15.1.4 Hydraulic lift

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Root are generally organs of water uptake but can sometimes recycle soil water from deep layers to surface layers. Root length density commonly declines exponentially with depth. Most roots are restricted to upper layers where nutrient resources are generally concentrated and soil structure is conducive to root proliferation.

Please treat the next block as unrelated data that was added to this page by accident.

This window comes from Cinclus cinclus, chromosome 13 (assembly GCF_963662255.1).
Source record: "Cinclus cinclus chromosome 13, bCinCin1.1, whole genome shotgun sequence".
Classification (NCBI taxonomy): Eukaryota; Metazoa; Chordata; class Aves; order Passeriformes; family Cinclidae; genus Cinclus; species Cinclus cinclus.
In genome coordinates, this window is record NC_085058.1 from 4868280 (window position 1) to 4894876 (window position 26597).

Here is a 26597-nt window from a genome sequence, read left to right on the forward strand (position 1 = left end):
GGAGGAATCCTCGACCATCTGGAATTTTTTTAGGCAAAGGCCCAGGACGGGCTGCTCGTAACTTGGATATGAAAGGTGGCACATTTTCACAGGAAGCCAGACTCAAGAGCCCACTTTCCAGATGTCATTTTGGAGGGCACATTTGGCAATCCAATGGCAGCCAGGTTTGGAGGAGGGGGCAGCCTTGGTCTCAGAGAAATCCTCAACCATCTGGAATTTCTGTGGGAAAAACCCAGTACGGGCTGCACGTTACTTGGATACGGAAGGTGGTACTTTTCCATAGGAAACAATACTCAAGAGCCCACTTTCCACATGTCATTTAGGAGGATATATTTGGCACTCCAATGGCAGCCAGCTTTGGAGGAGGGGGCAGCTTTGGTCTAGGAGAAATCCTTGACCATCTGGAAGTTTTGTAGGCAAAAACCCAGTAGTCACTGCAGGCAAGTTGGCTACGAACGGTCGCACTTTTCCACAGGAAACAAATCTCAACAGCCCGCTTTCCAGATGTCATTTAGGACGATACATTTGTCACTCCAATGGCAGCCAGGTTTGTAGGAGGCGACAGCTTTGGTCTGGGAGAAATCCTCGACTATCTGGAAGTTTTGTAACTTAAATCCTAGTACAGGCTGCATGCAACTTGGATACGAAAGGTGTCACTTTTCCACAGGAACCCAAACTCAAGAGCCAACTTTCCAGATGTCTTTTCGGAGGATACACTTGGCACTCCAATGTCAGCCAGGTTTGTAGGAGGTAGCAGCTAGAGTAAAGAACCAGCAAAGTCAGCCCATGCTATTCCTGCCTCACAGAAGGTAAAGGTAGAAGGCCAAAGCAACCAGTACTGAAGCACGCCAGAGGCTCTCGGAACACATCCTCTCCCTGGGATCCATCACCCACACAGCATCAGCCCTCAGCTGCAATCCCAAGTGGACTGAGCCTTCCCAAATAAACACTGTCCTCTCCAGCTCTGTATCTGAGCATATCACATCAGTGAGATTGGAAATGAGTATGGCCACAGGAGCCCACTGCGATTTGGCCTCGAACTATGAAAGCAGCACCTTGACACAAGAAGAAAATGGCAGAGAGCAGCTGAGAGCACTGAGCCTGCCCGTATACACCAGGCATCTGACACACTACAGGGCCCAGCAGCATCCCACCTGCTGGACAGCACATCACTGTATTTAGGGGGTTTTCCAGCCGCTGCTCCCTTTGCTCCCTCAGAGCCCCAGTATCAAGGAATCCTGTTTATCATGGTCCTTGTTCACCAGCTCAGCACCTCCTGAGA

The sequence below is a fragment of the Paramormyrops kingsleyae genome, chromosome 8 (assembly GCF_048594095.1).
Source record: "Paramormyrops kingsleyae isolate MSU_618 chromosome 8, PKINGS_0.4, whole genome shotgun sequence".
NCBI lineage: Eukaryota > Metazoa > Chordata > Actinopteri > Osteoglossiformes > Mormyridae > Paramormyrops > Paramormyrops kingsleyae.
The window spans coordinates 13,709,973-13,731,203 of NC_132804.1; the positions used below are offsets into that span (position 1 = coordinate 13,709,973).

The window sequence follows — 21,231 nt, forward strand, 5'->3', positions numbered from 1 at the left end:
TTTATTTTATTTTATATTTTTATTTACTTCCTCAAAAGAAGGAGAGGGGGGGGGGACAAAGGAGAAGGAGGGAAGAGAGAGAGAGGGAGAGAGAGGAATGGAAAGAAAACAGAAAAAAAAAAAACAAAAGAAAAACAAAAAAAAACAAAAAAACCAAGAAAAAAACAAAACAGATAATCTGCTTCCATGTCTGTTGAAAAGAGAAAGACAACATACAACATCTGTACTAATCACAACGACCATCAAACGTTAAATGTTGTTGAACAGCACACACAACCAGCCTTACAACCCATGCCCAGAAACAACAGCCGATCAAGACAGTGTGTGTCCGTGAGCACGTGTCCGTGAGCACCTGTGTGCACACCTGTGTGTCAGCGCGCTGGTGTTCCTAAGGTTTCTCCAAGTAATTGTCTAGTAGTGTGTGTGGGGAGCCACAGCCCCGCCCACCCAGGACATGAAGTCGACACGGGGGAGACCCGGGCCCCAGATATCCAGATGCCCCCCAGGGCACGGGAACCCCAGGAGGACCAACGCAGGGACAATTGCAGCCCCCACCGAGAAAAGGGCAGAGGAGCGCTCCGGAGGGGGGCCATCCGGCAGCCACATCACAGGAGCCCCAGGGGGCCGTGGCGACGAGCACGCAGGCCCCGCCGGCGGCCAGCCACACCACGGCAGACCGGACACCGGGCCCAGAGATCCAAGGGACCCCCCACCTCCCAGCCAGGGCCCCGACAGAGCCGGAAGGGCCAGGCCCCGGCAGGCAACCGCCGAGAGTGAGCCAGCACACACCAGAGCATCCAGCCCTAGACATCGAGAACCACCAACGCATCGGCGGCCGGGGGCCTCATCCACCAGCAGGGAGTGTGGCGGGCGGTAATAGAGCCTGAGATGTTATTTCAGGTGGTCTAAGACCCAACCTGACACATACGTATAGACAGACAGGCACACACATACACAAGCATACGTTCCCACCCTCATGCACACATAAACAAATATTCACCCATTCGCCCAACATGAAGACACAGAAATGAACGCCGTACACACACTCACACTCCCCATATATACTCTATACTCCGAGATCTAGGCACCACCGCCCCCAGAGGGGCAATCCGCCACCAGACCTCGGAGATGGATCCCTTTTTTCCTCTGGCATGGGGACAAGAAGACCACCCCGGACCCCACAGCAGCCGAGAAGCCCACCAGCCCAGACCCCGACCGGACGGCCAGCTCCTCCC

However, in arid zones the upper soil profile is generally dry and soil water potential is low. Water may then prove to be more readily available at depth. In a northern hemisphere sagebrush plant (Artemisia tridentata), a number of roots pen-etrate to deeper moist soil, absorbing water and recycling it to upper layers at night-time. Soil adjacent to upper roots then acts as a short-term storage for water drawn from lower layers. During daytime, water released by roots the previous night is reabsorbed and transpired (Caldwell and Richards 1989). This process of nocturnal uptake by deep roots and release into the upper soil profile followed by re-uptake by shallow roots is called hydraulic lift and can be shown experimentally by comparing diurnal patterns of soil water potential where plants have been allowed to engage hydraulic lift with plants that have been deprived of that option.